Health ReportWill Daylight Savings Time Mess With Your Head?
Believe it or not, losing just an hour of sleep this weekend could cause up to two weeks of fatigue. Here’s how to beat the spring-ahead transition.
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Compared to traveling across several time zones, setting the clocks ahead one hour—which will happen in the U.S. on Sunday at 2 a.m. EST—“should not be a big deal, but it is for some people,” said Dr. Ronald Kramer, a neurologist who practices sleep medicine and a spokesperson for the American Academy of Sleep Medicine.
For many people, losing one hour of sleep can feel like jet lag from a cross-country trip. The resulting tiredness—that lasts for a few days or up to 2 weeks—can interfere with thinking and memory, and might even affect your performance on-the-job or during your workout.
To avoid feeling drained by the end of the weekend, Dr. Kramer offered these tips:
- Plan ahead. Anticipate what your schedule will be like this weekend, suggests Dr. Kramer. If you have to get up early for work or to hit the gym, try going to bed earlier.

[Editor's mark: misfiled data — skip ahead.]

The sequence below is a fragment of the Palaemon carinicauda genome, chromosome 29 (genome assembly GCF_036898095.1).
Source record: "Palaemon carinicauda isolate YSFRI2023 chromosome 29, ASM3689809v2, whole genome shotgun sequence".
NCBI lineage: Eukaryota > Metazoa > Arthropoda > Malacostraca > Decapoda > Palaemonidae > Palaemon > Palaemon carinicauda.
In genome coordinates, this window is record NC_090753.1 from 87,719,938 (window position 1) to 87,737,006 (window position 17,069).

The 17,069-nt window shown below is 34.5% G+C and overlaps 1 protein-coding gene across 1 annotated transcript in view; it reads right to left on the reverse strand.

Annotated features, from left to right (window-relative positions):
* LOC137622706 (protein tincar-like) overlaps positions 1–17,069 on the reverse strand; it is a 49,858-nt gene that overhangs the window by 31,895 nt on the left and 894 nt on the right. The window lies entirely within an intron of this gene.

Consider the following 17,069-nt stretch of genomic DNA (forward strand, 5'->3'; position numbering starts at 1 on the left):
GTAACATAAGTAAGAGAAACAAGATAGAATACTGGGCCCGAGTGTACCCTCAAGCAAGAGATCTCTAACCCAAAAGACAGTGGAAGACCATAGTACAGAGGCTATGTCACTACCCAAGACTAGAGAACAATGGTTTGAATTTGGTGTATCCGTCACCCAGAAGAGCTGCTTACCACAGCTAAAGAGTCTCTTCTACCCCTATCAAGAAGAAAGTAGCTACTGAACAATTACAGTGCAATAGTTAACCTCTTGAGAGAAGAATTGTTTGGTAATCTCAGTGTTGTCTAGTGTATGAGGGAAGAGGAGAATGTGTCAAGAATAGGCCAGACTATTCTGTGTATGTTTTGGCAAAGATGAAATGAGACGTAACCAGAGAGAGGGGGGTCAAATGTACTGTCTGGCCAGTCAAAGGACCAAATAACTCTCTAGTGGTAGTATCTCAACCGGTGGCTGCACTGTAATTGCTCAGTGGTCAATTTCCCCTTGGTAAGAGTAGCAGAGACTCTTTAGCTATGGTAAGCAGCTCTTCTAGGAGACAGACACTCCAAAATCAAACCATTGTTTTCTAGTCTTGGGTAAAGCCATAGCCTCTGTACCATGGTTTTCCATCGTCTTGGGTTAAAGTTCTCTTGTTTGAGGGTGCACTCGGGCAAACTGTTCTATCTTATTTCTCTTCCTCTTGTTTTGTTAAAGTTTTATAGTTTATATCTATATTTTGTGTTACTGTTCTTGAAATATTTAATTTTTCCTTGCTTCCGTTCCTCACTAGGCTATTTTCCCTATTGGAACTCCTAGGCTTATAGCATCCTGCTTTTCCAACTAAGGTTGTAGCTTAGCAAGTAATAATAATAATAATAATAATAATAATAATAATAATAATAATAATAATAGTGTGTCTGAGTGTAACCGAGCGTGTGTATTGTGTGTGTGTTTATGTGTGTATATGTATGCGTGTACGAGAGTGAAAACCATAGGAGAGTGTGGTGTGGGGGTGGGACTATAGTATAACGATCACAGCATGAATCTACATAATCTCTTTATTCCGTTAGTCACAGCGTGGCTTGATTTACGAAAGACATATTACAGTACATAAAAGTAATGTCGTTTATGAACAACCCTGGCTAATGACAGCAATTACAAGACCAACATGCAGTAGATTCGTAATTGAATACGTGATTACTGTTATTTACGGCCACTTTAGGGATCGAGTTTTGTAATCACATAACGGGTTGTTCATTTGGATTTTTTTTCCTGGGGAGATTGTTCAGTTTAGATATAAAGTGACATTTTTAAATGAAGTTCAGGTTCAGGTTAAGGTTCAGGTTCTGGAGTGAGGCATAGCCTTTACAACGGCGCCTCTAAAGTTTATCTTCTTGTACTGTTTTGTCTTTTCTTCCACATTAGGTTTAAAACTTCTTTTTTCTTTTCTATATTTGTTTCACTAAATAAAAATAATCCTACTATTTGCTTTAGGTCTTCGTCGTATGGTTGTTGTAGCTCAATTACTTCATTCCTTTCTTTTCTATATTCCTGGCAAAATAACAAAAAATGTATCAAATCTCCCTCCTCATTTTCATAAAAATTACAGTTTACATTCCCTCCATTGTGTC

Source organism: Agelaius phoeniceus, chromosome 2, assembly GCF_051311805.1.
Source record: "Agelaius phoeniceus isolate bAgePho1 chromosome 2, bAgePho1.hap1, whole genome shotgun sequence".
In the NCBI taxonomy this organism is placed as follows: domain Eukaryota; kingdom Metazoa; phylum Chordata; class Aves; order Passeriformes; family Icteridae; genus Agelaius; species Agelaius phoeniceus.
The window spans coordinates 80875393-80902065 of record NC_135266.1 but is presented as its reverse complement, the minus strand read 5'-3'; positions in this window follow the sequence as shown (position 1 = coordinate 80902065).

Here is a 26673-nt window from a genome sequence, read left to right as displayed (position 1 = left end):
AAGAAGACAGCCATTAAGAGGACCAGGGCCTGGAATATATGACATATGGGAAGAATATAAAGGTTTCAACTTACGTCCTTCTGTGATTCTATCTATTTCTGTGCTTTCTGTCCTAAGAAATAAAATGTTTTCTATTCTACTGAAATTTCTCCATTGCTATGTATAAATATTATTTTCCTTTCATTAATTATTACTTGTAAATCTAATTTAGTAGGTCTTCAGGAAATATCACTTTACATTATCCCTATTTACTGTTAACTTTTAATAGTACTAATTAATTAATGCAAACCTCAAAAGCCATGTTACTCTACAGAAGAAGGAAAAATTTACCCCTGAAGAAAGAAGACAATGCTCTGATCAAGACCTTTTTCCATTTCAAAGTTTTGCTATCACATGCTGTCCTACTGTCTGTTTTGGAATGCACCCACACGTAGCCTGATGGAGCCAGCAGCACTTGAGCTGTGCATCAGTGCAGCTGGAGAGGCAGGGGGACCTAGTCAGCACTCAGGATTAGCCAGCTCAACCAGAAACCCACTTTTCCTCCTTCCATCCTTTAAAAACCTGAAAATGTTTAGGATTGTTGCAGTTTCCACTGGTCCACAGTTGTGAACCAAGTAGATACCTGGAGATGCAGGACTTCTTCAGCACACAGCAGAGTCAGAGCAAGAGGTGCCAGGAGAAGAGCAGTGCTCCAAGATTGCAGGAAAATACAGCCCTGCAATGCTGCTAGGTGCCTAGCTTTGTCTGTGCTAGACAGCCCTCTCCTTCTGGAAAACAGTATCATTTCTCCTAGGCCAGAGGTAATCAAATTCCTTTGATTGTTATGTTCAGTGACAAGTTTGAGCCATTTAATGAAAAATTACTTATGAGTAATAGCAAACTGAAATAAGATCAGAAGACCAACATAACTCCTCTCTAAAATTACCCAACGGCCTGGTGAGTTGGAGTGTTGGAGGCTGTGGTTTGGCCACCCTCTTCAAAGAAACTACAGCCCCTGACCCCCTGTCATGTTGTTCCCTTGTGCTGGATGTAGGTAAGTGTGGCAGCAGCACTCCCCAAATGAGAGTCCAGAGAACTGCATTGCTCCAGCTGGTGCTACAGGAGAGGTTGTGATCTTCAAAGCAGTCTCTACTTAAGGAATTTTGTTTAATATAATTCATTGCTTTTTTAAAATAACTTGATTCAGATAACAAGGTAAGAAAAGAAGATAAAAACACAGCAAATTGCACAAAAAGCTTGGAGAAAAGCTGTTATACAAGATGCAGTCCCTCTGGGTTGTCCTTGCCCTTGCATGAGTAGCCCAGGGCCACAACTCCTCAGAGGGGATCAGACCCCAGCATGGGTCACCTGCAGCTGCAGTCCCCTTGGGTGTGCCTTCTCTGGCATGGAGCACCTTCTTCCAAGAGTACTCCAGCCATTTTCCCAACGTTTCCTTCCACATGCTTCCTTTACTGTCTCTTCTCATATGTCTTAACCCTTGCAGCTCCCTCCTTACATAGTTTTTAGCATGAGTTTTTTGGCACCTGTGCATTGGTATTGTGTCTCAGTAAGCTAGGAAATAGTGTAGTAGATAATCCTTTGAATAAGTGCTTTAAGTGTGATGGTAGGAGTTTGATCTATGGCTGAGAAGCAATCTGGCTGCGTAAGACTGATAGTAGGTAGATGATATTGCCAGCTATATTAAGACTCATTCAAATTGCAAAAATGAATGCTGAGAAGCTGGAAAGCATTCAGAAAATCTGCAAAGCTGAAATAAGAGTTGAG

- Take melatonin. You can’t always force yourself to go to bed earlier, but this natural hormone can fool your brain into thinking it’s time to sleep. Dr. Kramer recommends taking 0.5 milligrams of melatonin 2 to 3 hours before your usual sleep time, starting a few days before the time change (read: now).
- See the light. While melatonin is the nighttime sleep signal, “light is the number one thing in our environment that wakes our brain up,” says Dr. Kramer. Turning on the lights in the morning can help your body’s clock shift to its new schedule.
And if you are really thrown off by the shift to Daylight Savings Time? Prescription sleep medication may help you fall asleep earlier, but difficulty with this small of a time change may also signal an ongoing sleep problem, says Dr. Kramer. See your doc to discuss.